Would it work? Hopefully, but not definitely. If it doesn't work, try something else next time. The point is to plan how to break out of a cycle to move your agenda forward.

Reacting to negative comments:

Barry, like most executives, also needed to plan to handle dismissive comments. Barry knew that when he felt attacked he got defensive and emotional. His peers knew that about him, and sometimes they would take a pot shot to try to get a rise out of him. I suggested Barry plan for a typical comment and prepare his response.

The obvious dismissive comment that someone might make related to his reputation for going over his budget. Unfortunately, when Barry was new, he didn't do a great job of managing his budget. It was a rocky year. But that was 3 years ago, and he hadn't missed his numbers since then. Still, some of his peers enjoyed teasing him about it.

I asked Barry how he could act and what he could say when this inevitably came up. The most likely person to bring it up was Eric, head of the largest division - he and Barry tended to cross swords regularly anyway.  Eric would probably say something indirect like "I'm not sure we should be funding special projects for people who can't handle the basic financials."  When he said that, Barry could smile, stay even-keeled, look calmly at Eric and say "well I've been pretty shipshape for about 3 years, but I do appreciate your efforts to keep me humble." That would surprise everyone around the room, and Barry could use that moment to get back on track.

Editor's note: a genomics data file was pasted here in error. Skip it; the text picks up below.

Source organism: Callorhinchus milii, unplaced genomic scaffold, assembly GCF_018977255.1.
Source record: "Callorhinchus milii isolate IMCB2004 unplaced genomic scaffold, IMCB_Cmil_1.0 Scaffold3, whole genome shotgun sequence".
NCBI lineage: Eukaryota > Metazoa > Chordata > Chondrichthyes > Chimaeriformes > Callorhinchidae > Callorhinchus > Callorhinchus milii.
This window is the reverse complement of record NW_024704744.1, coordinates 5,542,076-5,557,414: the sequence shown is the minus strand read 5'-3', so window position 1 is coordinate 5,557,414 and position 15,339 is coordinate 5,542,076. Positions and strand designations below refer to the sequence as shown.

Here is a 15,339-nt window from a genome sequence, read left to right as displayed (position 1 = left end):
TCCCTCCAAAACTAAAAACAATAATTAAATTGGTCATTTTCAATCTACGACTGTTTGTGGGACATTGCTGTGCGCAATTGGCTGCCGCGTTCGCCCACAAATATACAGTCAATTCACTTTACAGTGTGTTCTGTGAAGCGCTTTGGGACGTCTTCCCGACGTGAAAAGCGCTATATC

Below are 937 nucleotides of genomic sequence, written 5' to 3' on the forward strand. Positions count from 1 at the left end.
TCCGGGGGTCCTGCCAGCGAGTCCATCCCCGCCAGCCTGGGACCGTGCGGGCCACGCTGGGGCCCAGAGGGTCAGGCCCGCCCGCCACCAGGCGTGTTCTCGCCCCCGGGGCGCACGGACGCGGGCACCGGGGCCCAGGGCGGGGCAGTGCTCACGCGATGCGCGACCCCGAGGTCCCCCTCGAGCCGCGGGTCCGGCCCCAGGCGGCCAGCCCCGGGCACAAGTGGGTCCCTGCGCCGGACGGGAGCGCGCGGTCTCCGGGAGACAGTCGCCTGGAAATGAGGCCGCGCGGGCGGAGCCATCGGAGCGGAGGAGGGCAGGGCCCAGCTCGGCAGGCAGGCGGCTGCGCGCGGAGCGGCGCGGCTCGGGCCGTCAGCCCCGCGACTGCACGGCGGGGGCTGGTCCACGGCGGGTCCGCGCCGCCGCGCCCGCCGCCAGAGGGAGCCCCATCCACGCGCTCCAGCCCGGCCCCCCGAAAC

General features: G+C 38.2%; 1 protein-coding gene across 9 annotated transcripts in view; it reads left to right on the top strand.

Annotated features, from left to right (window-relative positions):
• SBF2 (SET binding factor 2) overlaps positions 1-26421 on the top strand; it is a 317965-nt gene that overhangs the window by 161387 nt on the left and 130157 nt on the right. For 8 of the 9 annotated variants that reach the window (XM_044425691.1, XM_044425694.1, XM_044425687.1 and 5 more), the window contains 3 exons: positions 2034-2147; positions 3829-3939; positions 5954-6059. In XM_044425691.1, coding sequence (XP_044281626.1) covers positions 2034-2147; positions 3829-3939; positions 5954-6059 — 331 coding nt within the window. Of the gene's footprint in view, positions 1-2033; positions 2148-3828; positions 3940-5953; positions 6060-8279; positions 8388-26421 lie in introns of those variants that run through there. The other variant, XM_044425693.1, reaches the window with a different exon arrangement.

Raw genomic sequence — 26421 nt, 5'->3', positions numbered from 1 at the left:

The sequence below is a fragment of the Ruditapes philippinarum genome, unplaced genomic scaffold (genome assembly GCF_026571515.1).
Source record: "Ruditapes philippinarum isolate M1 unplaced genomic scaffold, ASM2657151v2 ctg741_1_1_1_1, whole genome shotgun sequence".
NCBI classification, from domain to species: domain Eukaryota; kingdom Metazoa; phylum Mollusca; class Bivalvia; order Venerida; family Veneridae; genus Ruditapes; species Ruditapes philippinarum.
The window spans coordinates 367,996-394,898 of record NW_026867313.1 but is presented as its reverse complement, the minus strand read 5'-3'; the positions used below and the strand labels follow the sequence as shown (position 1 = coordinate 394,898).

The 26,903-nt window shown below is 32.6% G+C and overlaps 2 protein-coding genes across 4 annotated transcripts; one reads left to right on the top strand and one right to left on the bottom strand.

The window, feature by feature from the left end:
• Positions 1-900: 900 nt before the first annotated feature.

Giving in gracefully: 

There are times you have to realize that you aren't going to win right now. That's when you have to give in graciously. Sometimes, counter-intuitively, giving in gracefully helps you win more in the end.

Barry knew that getting approval for the complete funding was, at best, a long shot.  Normally he tended to go "all in" for what he wanted, to not take no for an answer, and to get heated when he saw that he wasn't going to get his way.  We like passion, but we hate suicide!  I asked him what he could give in on if he needed to. Barry decided he could give in on the whole thing! If the group seemed to be pretty negative, Barry would back off and ask for one concession: allow him to formally present his case 1-1 to each peer and have a discussion just on the merits of the idea at the next Council meeting. This would be far from ideal, but it would certainly give him a much better chance of getting what he wants at the  next meeting. Sometimes that's the best you can do.

After this discussion, Barry felt much more prepared for the meeting. He could present his data, but he also had a plan to think fast on his feet during the difficult aspects of the Council meeting - and they always come up one way or another. He would be less likely to be taken by surprise. 

What do you do to make sure you think fast on your feet?